Sunday, May 17, 2009
General Convention of TEC for Dummies (like me)
As a Deputy to the General Convention of The Episcopal Church (TEC) 2009, I am often asked by friends how this body works.
The structure is a parallel to the parliamentary structure as established in England and adapted by the US. The major difference being the presence of worship and prayer for the guidance of the Holy Spirit.
General Convention convenes every 3 years and lasts for the better part of two weeks (about 10 legislative days).
There are two houses, the House of Deputies and the House of Bishops.
The House of Deputies is compromised of a deputation from each Diocese in the Episcopal Church. Four clergy and 4 deputies are elected in the Dioceses.
All Bishops in TEC are seated in The House of Bishops. All have voice and vote, though legislation which could be enacted this year will limit the vote of retired bishops.
Resolutions can come form Diocesan Conventions, The House of Bishop, Deputies and Committes, Comissions, etc. of TEC. The later are printed in the "Blue Book" which has already been distributed. Others are posted at TEC website. All resolutions must be presented by the end of the second legislative day.
In committees like resolutions will be combined, reworded, some form will likely be recommended to the body. It may also be passed to another committee.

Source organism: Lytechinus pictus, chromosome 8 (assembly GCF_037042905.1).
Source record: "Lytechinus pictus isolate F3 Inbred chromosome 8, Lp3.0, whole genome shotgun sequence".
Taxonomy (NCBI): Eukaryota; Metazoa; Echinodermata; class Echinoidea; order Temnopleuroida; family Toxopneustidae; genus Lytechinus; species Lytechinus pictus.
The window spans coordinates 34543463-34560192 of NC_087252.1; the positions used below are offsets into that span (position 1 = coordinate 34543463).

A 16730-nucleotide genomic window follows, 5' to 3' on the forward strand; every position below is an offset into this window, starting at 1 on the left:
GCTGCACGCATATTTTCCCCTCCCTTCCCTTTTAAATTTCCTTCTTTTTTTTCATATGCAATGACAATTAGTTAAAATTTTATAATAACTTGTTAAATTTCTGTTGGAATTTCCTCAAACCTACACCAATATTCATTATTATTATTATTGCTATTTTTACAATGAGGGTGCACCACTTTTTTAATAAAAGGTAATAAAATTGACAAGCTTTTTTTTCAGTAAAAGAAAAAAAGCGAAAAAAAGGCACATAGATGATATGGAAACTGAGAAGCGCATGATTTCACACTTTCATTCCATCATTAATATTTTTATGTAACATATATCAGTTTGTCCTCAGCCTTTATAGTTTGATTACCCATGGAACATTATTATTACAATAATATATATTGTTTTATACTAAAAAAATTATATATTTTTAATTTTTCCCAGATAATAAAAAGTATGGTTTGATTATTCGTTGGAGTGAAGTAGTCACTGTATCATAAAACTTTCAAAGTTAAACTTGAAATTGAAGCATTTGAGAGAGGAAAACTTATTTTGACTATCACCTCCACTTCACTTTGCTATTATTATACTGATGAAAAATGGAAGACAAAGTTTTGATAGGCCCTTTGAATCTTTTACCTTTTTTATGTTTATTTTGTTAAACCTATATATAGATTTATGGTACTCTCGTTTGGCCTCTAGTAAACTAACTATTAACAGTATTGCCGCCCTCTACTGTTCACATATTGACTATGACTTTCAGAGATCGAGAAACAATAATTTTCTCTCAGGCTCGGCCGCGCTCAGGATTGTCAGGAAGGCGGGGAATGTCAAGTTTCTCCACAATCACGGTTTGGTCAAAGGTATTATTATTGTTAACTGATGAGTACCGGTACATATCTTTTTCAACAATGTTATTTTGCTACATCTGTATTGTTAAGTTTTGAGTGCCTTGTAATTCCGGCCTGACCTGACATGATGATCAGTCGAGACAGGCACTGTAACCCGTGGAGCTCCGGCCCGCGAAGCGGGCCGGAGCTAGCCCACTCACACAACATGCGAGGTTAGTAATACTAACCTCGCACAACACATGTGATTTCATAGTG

Resolutions will then be debated on the floor of House of Deputies or House of Bishops and if voted on positively, then passed to the other house for concurrence. It must be passed in the exact same language in both houses.
Any legislation that does not make it through this process dies at the close of convention.
VOTE BY ORDERS
The process has, like most deliberative bodies a provision to require a super majority. If requested and consented to by a majority a "vote by orders" is invoked in the House of Deputies. Each deputation polls it's clergy and lay deputies separately. A split vote in either order is reported as a "no." The resolutions must pass in both orders.
The result could be all clergy support (50%), half - 1 of the lay deputations support (another 25% support) and half of the other deputations + 1 split (12% support) and the resolution is defeated (with 87% approval).
Throw in the House of Bishops and you will see that the clergy has a comfortable edge in control, which is not to say that anyone abuses this control. It is just a reality.
So we struggle and pray and pray some more. The Holy Spirit is in control and sometimes she takes her time.